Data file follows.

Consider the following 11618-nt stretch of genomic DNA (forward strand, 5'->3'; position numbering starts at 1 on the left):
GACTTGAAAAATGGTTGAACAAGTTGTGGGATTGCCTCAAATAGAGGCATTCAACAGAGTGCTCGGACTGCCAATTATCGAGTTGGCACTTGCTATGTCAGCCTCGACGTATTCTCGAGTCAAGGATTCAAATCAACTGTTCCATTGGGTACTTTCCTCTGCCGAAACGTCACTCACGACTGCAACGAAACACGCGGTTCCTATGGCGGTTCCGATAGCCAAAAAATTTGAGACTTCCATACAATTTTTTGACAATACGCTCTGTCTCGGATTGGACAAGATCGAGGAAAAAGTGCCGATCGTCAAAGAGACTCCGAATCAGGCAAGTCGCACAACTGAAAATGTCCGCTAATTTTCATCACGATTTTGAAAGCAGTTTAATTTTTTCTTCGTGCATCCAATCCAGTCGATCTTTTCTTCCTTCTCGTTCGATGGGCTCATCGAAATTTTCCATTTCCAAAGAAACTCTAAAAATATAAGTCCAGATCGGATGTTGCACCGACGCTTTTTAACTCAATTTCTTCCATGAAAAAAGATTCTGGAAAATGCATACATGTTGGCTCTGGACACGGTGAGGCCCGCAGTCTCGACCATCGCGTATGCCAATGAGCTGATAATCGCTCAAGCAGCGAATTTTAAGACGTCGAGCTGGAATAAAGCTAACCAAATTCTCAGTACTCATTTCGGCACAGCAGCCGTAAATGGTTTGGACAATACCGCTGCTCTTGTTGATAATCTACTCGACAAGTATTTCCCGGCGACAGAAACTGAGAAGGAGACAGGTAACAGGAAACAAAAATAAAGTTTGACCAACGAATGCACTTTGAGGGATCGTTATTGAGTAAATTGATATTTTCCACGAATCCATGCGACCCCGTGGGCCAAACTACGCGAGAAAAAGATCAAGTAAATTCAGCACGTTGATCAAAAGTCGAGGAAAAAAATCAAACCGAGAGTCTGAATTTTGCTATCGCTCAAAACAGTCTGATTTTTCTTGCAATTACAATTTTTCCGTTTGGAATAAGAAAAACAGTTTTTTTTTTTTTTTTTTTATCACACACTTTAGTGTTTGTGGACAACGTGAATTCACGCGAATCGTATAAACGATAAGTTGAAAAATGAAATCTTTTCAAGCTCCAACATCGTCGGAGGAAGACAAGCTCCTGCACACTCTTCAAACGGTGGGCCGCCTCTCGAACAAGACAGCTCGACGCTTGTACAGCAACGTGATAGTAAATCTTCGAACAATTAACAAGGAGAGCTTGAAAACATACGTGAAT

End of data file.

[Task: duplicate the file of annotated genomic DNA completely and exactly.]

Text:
Consider the following 11618-nt stretch of genomic DNA (forward strand, 5'->3'; position numbering starts at 1 on the left):
GACTTGAAAAATGGTTGAACAAGTTGTGGGATTGCCTCAAATAGAGGCATTCAACAGAGTGCTCGGACTGCCAATTATCGAGTTGGCACTTGCTATGTCAGCCTCGACGTATTCTCGAGTCAAGGATTCAAATCAACTGTTCCATTGGGTACTTTCCTCTGCCGAAACGTCACTCACGACTGCAACGAAACACGCGGTTCCTATGGCGGTTCCGATAGCCAAAAAATTTGAGACTTCCATACAATTTTTTGACAATACGCTCTGTCTCGGATTGGACAAGATCGAGGAAAAAGTGCCGATCGTCAAAGAGACTCCGAATCAGGCAAGTCGCACAACTGAAAATGTCCGCTAATTTTCATCACGATTTTGAAAGCAGTTTAATTTTTTCTTCGTGCATCCAATCCAGTCGATCTTTTCTTCCTTCTCGTTCGATGGGCTCATCGAAATTTTCCATTTCCAAAGAAACTCTAAAAATATAAGTCCAGATCGGATGTTGCACCGACGCTTTTTAACTCAATTTCTTCCATGAAAAAAGATTCTGGAAAATGCATACATGTTGGCTCTGGACACGGTGAGGCCCGCAGTCTCGACCATCGCGTATGCCAATGAGCTGATAATCGCTCAAGCAGCGAATTTTAAGACGTCGAGCTGGAATAAAGCTAACCAAATTCTCAGTACTCATTTCGGCACAGCAGCCGTAAATGGTTTGGACAATACCGCTGCTCTTGTTGATAATCTACTCGACAAGTATTTCCCGGCGACAGAAACTGAGAAGGAGACAGGTAACAGGAAACAAAAATAAAGTTTGACCAACGAATGCACTTTGAGGGATCGTTATTGAGTAAATTGATATTTTCCACGAATCCATGCGACCCCGTGGGCCAAACTACGCGAGAAAAAGATCAAGTAAATTCAGCACGTTGATCAAAAGTCGAGGAAAAAAATCAAACCGAGAGTCTGAATTTTGCTATCGCTCAAAACAGTCTGATTTTTCTTGCAATTACAATTTTTCCGTTTGGAATAAGAAAAACAGTTTTTTTTTTTTTTTTTTTATCACACACTTTAGTGTTTGTGGACAACGTGAATTCACGCGAATCGTATAAACGATAAGTTGAAAAATGAAATCTTTTCAAGCTCCAACATCGTCGGAGGAAGACAAGCTCCTGCACACTCTTCAAACGGTGGGCCGCCTCTCGAACAAGACAGCTCGACGCTTGTACAGCAACGTGATAGTAAATCTTCGAACAATTAACAAGGAGAGCTTGAAAACATACGTGAAT